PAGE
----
Monday, February 10, 2014

#makesmesmilemondays I am officially turning into my Grandmas / Pizza Ripiena di Verdura e Olive

When I was a little girl, I used to love sleeping over at my (maternal) Grandma's home.With so much nostalgia, I now see that we have so much in common, and so many of the same habits. On our sleepover nights, we always went to an evening mass, always lit candles before the statue of Mary (I still do this with my kids), and usually stopped at a bakery afterwards, so we'd have some treats with our tea in the morning. (Grandma always drank tea throughout the day, black, with milk, just like me.) When I would sleep over at my Grandma's, she would draw me a bath before bed (To this day I always take a nice, long bubble bath before bed like Grandma; I'm not much of a shower person) and give me a fresh nightgown to wear (having several granddaughters she always had extra nightgowns on hand!) and then she would let me sleep in her bed if I was too scared to sleep alone in the guest room bed (always). Grandma would fall asleep listening to a Catholic station on the radio. Last night, as I feel asleep to my latest podcast obsession -  Catholic Stuff You Should Know - and I thought to myself: I am officially turning into both of my Grandmas.
Date Night with Grandma = Novena at St. Domitilla Church. I always thought it looked like a UFO.

My paternal Grandma was an exceptional cook. And yet if you asked her for a recipe, she was always at a loss. "Well, take a cup or so of flour, and a pinch of salt, and well, let's see, about a cup or so of milk...) - Grandma cooked and baked by instinct, with recipes that were taught to her while she cooked alongside her mother and grandmother. I regret that I didn't spend more time cooking alongside Grandma, but I have officially turning into my Grandma because like her, I don't cook or bake using recipes. Someone asked me to share a recipe recently, and I had to bake the dish again and actually attempt to write down the measurements. This is why I love to cook and bake but really would not make a good food blogger - it's hard for me to think of the exact measurements for the recipes that our family loves. Also, I am a terrible food photographer.

My Pizza Ripiena di Verdura is one of the most delicious things I make at home. Here's the recipe, which is written exactly like a recipe my Grandma would have shared with me:

Pizza Ripiena di Verdura e Olive

Make your pizza dough by mixing about 2 TBS of yeast with warm water and a dash of warm milk and a dash of sugar. In your food processor, mix about 5-6 cups of flour and a good pour of olive oil from your olive oil jug. Add the yeast mixture slowly to your food processor, enough so that it turns into a ball. Take out the ball of dough and finish kneading it by hand. Let it rise for two hours or so.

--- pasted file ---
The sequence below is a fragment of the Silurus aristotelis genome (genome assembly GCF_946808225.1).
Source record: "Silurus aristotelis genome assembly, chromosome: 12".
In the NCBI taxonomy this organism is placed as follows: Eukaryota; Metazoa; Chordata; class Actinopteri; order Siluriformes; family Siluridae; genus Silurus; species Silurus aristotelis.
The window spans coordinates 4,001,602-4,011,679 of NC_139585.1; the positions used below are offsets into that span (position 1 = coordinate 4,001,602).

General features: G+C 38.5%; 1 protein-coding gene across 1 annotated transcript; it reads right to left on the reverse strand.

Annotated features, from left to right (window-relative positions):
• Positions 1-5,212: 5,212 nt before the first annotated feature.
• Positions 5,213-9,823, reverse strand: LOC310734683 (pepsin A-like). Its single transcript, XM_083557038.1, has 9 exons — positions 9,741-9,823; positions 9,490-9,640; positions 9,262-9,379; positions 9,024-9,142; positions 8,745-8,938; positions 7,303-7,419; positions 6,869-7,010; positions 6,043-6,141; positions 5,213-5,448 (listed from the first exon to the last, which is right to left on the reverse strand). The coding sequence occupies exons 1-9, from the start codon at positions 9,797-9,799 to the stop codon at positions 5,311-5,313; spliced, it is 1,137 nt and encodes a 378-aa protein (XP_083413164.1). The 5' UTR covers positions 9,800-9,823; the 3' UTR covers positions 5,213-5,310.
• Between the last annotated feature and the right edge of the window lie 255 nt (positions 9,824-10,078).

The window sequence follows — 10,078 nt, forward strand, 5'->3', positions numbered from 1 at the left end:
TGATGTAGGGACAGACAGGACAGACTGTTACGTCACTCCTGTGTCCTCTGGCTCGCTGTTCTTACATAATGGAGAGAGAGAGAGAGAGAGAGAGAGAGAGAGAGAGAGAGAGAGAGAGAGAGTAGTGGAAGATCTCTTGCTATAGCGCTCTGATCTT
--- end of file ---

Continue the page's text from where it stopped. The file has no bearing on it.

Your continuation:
This homemade pizza - Pizza Ripiena di Verdura e Olive (Pizza stuffed with greens and olives) is so delicious.
Definitely more delicious than it looks in this photo. 

As the dough is rising, saute garlic (and crushed red pepper if you want a tad of spiciness) in olive oil until it's just slightly browned and add whatever greens you have around the home (we love dandelion greens but collard greens and kale with work, too). Saute until the greens are tender. Add some halved olives (we like Kalamata) to the greens mixture. 

Roll your dough out. Add the greens and olives mixture to half the dough. If you're in the mood, sprinkle the greens mixture with Fontina or Scamorza or even better, thin slices of fresh mozzarella cheese). Fold over the dough and seal. Brush with olive oil. Bake in about a 425 degree oven until the pizza is toasty brown. 

Buon Appetito

So yes, I am never going to be a magnificent food blogger. And I am slowly but surely turning into my Grandmas. But that is a good thing: They were both wonderful women. I am so sorry that my (maternal) Grandma never had a chance to meet my two kids (she would have just adored them!) but thankful that she taught me so much about motherhood (she had seven kids!) and grand-motherhood. And I am thankful that my (paternal) grandma was able to cherish my son for eleven years and my daughter for three and pass her cooking and baking style down to me. I'm sure they are both looking down on me and my children from heaven today.
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